Task Force Activities
Arab students’ scores on the 2018 PISA test -- a periodic test given every three years by the international Organization for Economic Cooperation and Development (OECD) to 15 year-olds around the world — have dropped since the 2015 exam, making the gap in PISA scores between Jewish and Arab students in Israel the largest gap between socio-economic groups in the 79 countries that participated in the test.
The results of the 2018 OECD’s Program for International Student Assessment Tests (PISA), which is given every three years to a representative sample of 15-year-olds, showed lower scores from 2015 among Israel’s Arabic-speaking students in all three subjects, reading, mathematics, and science. A Ha’aretz editorial stated, “If you isolated Arab students’ scores from those of Jewish Israelis, they would be in last place among the 79 countries where students took the exam, in the same league with countries like Kosovo, Saudi Arabia, Indonesia and Morocco.”
Our latest newsletter gathers and summarizes research relating to Arab citizens and Jewish-Arab relations in Israel.
A recent comparison of two surveys of Israelis ages 20-29 about overall personal well-being found a significant improvement in the emotional state of young Arabs, and that Arabs and Jews rely on different factors to determine well-being.
The Myers-JDC-Brookdale Institute recently published an infographic report summarizing its comparison of data collected by the Central Bureau of Statistics from surveys in 2003 and 2017 regarding well-being of “young people,” defined as ages 20-29. This group currently comprises 14% of the country’s population, and the report notes that a sense of subjective well-being both affects the decisions they are making that will affect their futures and is shaped by those same decisions.
A new study for the Ministry of Finance examines the increasing numbers of Arab students in higher education and continued barriers to their full integration. The study points to gaps in the Arab and Jewish public school systems in preparing students for higher education, and notes that matriculation rates have risen by the same percentage among both Arab and Jewish students. Continued focus among Arab students on healthcare-related fields of study has resulted in about one-quarter of them studying abroad due to lack of spots; the study recommends expanding these fields in Israeli institutions to increase students' employment prospects. The study has not yet been formally adopted by the Ministry of Finance.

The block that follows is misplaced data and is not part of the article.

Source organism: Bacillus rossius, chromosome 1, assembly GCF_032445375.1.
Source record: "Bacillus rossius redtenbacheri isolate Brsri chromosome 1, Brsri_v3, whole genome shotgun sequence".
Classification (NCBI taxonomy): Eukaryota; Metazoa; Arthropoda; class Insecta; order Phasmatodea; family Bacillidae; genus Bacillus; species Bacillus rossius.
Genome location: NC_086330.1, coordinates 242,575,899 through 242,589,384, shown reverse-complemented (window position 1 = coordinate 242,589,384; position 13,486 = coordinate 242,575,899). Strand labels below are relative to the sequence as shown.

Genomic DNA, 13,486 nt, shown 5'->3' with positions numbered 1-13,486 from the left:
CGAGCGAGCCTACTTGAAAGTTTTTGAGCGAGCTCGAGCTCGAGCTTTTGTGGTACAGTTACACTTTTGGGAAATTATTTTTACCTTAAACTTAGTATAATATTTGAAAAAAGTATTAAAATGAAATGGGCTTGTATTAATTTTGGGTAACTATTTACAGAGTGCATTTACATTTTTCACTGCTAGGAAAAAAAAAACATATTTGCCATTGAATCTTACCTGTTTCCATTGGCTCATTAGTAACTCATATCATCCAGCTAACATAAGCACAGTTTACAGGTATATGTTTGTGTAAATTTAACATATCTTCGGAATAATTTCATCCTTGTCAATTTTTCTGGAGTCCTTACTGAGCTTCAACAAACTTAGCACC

Join us for a day of learning with the Society for Advancement of Education, Jerusalem (SAE) and American Friends of Kidum with experts from the US and Israel discussing the latest educational innovations in Haredi and Arab Society in Israel and the challenges of ensuring gender equality.
Join us for the Task Force Annual Meeting, Changing Landscapes in Israel's Jewish-Arab Relations on December 16 from 8:30 am-2:30 pm.
A year of back-to-back, too-close-to-call elections has thrust Israel's Arab parties and electorate into an unprecedented spotlight with political influence. How does this reflect Arab citizens changing interests and priorities? What impact has the drive for deeper Arab political participation had on Israeli discourse overall? How have government economic integration efforts been able to advance in parallel? Join us for an insightful day of shared learning with leading Israeli presenters.